DAI Uy HOCH "A Legend In Remote Seas"
Author: Lt. CMDR. Wesley A. Hoch U.S.N
Publisher: Xulon Press (2009)
Binding: Paperback, 444 pages
"With a strong faith, you can fight a war in more ways than one," the authors brother, David R. Hoch, says. " I hope that this book will point out the tremendous effort and dedication that all Vietnamese veterans displayed when they showed how your faith can give you tremendous strength.
MWSA 2011 Gold Medal for Non-Fiction, Memoir
This book was actually in the making for over forty years. Lt. Cmdr. Hoch died in 2004, thereby leaving his manuscript unpublished.
Thankfully, his legacy has been preserved in this wonderful book that was brought to life by Hoch’s brother Dave, and his wife Isabel. Dave felt strongly that the book should be published, and we are richer for it.
Wes Hoch served in Vietnam as the Senior U.S. Navy Advisor to the Fourth Coastal Junk Force in Phu Quoc, for eighteen months. Hoch was a “strange mixture of soldier, sailor, dentist, mechanic, linguist (he spoke fractured Vietnamese) doctor and teacher.”
Senator Margaret Chase Smith read a letter into the Congressional Record which spoke of Hoch’s accomplishments. In part it says “Wes Hoch is presently in charge of a fleet of junks manned by natives who adore their husky leader. He shares their somewhat primitive existence and all the experiences of a jungle land warfare which is both physically uncomfortable and perilous.”
Lt. Cmdr. Hoch was instrumental in constructing a small hospital on the Island of Ph Quoc. The military personnel there, the villagers themselves and the men in Hoch’s armed junk force, volunteered to work with a few sacks of cement and a donation from the local church. The result was a four-bed hospital to serve the eleven-hundred villagers. About four-hundred natives were treated on the first day the hospital was open.
Cmdr. G. Ashcroft, senior junk force advisor, issued a statement on the installation saying “The concern and drive of Lt. Hoch was like a dream come true to the natives of An Thoi.”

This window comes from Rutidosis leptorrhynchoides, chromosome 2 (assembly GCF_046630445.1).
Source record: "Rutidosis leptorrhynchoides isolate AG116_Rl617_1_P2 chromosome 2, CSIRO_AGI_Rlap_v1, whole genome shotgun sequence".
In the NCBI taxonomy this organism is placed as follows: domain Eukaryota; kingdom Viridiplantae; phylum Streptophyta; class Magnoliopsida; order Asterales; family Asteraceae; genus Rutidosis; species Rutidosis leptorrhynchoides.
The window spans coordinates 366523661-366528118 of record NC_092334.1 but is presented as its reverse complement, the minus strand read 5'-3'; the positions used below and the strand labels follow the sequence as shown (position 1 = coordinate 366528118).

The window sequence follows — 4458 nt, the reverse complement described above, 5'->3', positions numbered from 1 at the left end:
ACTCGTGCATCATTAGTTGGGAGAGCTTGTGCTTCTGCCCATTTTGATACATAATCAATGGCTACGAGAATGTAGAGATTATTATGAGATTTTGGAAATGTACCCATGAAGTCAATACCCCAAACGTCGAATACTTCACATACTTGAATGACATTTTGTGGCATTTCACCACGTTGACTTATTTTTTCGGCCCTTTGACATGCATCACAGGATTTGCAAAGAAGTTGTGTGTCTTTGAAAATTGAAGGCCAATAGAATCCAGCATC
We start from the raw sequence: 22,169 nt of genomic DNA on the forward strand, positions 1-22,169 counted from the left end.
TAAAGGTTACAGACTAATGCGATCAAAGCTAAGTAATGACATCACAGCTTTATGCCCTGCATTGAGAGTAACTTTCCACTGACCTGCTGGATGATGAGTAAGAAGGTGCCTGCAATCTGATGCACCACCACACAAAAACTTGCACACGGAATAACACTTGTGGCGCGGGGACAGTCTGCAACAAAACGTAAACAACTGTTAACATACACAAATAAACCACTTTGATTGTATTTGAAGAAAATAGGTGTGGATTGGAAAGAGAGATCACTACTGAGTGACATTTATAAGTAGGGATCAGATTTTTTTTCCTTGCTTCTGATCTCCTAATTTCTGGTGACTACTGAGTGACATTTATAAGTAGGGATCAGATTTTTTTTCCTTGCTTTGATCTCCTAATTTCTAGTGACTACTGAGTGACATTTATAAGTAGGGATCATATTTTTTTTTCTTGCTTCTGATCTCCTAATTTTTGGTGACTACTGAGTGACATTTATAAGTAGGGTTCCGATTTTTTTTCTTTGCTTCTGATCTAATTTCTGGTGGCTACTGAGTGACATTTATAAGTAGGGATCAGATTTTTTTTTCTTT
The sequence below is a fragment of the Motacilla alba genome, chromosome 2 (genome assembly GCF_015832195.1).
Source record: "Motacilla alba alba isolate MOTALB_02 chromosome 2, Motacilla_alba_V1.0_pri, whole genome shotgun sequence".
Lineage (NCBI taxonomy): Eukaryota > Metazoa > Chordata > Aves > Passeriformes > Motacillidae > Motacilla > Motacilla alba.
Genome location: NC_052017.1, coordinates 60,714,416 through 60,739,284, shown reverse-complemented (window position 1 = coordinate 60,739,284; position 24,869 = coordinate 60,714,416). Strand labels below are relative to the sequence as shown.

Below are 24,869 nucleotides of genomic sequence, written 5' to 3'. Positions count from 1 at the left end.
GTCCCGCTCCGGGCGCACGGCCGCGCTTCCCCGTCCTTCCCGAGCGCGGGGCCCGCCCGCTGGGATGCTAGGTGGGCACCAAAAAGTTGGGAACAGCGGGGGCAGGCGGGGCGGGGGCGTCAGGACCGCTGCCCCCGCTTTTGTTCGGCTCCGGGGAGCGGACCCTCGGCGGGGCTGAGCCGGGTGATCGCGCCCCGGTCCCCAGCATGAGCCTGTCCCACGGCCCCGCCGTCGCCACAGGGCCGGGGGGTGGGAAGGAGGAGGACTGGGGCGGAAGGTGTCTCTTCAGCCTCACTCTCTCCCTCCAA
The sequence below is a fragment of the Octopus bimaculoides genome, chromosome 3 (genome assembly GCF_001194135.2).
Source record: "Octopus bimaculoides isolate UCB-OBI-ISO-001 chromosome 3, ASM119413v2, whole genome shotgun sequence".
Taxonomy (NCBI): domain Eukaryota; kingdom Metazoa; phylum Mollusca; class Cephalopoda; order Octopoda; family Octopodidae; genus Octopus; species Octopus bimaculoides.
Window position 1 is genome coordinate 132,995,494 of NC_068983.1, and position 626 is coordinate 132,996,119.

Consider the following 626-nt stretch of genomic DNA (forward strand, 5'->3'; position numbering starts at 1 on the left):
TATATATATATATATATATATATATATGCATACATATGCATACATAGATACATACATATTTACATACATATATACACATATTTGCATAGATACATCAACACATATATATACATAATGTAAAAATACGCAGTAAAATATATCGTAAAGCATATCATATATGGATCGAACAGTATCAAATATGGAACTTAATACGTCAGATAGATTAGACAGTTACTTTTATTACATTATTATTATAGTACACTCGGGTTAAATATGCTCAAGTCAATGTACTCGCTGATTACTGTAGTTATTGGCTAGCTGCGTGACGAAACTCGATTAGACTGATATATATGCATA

A Christian-raised man, Hoch attempted to fully understand and help the natives in their impoverishment. He wrote letters home to ask for medical supplies, used blankets and clothes for his Vietnamese Junk Navy and villagers on Phu Quoc.
He noted “A blanket sounds like a stupid thing to need in a country where the average temperature is eighty degrees … but a blanket is the most useful thing a junkman has. He uses it to sleep on, to keep warm on cold, damp nights, as a shelter against the sun and a thousand uses. To give a blanket to a junkman is the same as giving him a house.”
Lt. Cmdr. Hoch endeared himself to the Vietnamese people that he lived with. He won numerous awards, including A Medal of Honor First Class; bestowed by the Vietnamese Government, as well as a Bronze Star bestowed by the United States Navy, plus many more honors.
This is a fascinating story about an outstanding individual who truly lived his Christian religion, made tremendous personal sacrifices, and had a lasting, positive influence on numerous lives. There are many different ways to win hearts, minds and wars.
This book provides great insight into an aspect of the Vietnam War that might have gone unappreciated and unnoticed. A very worthy and inspiring read.
Reviewed by: Charlene Rubush (2011)